ALACHUA – Nearly two years after property owners sought to annex into the City of Alachua the former battery plant on U.S. Highway 441, commissioners gave the nod to four of those parcels on March 26.
Alachua City Commissioners approved the annexation of about 10 acres of land broken up into four tax parcels at the former Gates Energy Products manufacturing site.
The parcels annexed Monday had been withdrawn for consideration more than a year ago by their owners who then rescinded that withdrawal in recent months, and asked that the city move forward with annexation proceedings.
Three other adjacent parcels of land that remained up for annexation have been delayed indefinitely since 2010 when city officials raised concerns over liability on the site due to possible contamination in the past.
Although owners of Phoenix Commercial Park have maintained that there is no existing contamination on their property, city officials have said they want to ensure the city does not incur a legal liability if contamination is later found.
About half of the nearly 150 acres is reported to be contaminated and cleanup efforts there date back to the 1970s and still continue.
The portion of the property now known as Phoenix Commercial Park is said not to be contaminated, but is designated as a “brownfield site” because of the perception of contamination.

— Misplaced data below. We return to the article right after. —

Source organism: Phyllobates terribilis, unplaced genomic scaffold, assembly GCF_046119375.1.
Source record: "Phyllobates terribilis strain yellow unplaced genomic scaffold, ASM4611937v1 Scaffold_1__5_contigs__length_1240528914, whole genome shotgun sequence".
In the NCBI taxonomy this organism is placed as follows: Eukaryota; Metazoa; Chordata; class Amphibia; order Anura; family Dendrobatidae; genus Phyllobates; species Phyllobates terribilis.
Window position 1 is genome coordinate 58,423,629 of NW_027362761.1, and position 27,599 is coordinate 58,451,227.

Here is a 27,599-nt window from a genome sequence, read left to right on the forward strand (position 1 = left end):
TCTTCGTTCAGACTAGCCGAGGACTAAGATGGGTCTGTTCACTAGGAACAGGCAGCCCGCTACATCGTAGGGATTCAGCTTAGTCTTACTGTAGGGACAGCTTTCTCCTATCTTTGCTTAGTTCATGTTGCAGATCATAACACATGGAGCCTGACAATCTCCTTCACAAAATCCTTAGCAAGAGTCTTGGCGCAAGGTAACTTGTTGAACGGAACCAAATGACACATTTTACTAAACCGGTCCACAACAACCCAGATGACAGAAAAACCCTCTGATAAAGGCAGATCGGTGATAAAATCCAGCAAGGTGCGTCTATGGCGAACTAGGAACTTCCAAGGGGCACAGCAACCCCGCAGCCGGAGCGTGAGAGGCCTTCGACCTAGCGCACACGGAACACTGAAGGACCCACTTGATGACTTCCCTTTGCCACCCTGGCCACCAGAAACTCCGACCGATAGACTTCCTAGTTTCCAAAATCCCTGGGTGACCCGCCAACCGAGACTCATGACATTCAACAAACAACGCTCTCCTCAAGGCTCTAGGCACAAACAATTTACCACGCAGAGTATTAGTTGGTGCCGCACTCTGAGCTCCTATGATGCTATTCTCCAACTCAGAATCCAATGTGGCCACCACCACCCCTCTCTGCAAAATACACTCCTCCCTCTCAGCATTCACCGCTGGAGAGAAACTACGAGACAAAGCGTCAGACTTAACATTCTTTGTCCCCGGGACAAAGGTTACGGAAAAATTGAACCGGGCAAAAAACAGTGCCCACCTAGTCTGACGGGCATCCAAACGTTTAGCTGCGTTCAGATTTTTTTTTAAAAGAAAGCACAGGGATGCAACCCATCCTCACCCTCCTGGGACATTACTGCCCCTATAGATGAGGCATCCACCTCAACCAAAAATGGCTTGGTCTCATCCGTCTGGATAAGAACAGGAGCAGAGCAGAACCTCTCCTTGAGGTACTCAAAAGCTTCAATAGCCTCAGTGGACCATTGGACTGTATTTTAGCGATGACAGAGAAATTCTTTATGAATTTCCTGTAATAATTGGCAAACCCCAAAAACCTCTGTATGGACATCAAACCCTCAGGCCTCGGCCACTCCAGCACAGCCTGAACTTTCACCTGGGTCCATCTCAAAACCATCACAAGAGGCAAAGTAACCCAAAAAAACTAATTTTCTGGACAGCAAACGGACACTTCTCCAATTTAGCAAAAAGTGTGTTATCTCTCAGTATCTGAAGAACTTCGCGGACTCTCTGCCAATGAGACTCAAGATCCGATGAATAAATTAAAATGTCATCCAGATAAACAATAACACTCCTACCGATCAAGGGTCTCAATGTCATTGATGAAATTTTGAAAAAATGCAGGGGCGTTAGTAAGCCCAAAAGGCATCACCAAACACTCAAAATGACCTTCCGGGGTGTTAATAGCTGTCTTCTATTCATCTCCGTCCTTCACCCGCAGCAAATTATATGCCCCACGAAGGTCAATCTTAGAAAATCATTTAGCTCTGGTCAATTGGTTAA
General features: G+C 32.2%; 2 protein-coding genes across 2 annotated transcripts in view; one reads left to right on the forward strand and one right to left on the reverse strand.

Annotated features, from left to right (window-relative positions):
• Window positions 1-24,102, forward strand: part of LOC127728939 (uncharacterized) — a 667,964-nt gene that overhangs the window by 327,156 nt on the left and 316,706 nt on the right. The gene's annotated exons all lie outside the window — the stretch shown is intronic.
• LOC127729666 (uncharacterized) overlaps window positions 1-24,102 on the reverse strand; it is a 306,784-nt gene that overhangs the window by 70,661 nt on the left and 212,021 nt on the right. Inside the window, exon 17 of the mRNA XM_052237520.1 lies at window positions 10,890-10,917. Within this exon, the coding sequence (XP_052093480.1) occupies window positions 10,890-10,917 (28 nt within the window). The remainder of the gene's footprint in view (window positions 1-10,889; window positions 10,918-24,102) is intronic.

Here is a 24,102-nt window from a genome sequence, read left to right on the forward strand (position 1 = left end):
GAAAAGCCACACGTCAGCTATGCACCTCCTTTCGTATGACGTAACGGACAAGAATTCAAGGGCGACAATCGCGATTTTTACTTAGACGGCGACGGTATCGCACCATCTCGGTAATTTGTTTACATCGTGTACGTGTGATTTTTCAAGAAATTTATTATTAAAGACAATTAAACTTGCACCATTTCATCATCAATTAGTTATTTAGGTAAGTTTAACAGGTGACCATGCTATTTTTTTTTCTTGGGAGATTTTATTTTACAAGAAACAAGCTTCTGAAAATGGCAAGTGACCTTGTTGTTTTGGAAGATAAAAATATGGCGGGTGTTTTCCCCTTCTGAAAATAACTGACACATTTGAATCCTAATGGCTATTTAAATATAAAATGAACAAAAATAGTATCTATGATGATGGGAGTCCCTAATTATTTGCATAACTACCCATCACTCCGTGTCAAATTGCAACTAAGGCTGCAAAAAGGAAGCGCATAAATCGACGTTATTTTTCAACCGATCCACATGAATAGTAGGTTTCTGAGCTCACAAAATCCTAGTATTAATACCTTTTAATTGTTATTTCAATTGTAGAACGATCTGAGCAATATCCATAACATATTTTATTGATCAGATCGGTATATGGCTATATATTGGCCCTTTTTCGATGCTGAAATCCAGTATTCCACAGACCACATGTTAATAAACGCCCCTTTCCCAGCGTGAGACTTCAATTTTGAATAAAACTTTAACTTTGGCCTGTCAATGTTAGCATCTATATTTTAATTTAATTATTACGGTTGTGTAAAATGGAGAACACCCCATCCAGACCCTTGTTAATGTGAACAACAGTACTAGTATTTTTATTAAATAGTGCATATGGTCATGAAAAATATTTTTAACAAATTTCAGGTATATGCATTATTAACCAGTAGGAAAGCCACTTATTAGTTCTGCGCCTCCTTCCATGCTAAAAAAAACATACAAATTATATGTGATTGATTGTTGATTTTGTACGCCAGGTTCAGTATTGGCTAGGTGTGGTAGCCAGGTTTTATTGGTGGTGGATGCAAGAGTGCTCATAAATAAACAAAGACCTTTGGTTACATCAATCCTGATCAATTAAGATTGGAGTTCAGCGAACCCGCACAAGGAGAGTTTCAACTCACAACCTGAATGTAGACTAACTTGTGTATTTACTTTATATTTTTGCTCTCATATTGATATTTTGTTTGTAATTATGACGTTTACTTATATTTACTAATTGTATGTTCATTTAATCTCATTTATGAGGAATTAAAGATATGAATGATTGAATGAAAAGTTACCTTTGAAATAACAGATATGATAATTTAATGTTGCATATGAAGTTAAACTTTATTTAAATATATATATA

Lisa Albertson, one of the representatives for Phoenix Commercial Park, told commissioners in 2010 that her company’s property isn’t contaminated.
“The brownfield designation is on property that is not contaminated. It has gone through a phase one evaluation and passed with flying colors.
“[Phoenix Commercial Park] is one of those brownfield assigned designations because we are next to a parcel that does have contamination and that’s how we got the brownfield designation; we are not contaminated,” Albertson said during that 2010 meeting.
Lithium Nickel Asset Holding Company, Inc. (LNAH) owned one of the largest parcels in the 150-acre site but requested to withdraw their annexation more than a year ago, city officials said.
A representative from LNAH said in 2010 that cleanup efforts on their site have been underway for years and the contaminating substance is “naturally attenuating,” and expected to be fully remediated within the next seven years.
The nearly 150-acre site along U.S. Highway 441 has historically been operated as a battery manufacturing facility.
The vote on March 26 finalizes the annexation of only about 10 acres of the property. The Phoenix Commercial Park annexation remains on hold.
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